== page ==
In the Wikipedia article on the t-distribution (https://en.wikipedia.org/wiki/Student%27s_t-distribution), they define the random variable -

$$Y = \frac{(\bar{X} - \mu)}{\frac{S}{\sqrt n}}$$

Where $\bar{X}$ is the sample mean (of a distribution that is normally distributed) and $S$ is the sample standard deviation.

Can we use this fact to derive the kernel of the t-distribution? What I normally do is try to derive the CDF $P(Y < y)$ and differentiate it with respect to $y$ to get the PDF. If we try to do this however, we get -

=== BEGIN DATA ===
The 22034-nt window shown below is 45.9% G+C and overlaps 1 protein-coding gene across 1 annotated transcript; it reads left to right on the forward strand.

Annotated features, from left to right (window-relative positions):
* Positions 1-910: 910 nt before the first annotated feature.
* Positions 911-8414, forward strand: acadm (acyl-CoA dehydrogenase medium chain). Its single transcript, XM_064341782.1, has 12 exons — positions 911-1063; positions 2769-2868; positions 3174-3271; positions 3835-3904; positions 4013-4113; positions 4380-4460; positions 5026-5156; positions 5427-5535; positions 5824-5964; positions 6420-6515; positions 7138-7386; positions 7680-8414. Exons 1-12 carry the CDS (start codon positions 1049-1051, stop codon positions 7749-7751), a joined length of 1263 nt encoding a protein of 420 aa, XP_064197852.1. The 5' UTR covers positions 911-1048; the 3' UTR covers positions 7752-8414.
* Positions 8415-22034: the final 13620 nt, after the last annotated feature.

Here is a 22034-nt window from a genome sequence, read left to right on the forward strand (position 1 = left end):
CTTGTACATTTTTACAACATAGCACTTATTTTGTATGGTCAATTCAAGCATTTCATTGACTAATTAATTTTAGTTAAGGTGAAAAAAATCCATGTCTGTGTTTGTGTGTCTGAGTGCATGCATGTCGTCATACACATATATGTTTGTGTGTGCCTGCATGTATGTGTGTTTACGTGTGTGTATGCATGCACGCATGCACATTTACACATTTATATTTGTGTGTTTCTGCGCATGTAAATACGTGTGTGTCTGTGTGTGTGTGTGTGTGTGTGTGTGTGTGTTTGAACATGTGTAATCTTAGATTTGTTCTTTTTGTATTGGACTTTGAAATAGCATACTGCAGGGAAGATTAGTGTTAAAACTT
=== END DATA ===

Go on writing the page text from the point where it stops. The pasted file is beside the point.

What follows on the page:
$$P(Y<y) = P(\bar{X} - \mu < \frac{y S}{\sqrt n})$$

Here, $\bar{X}$ is normally distributed and $S$ is inverse chi-squared. I am having a hard time making progress beyond this. The Wikipedia article I linked uses marginalization over the variance to derive it but I was wondering if we can get it from this route as well.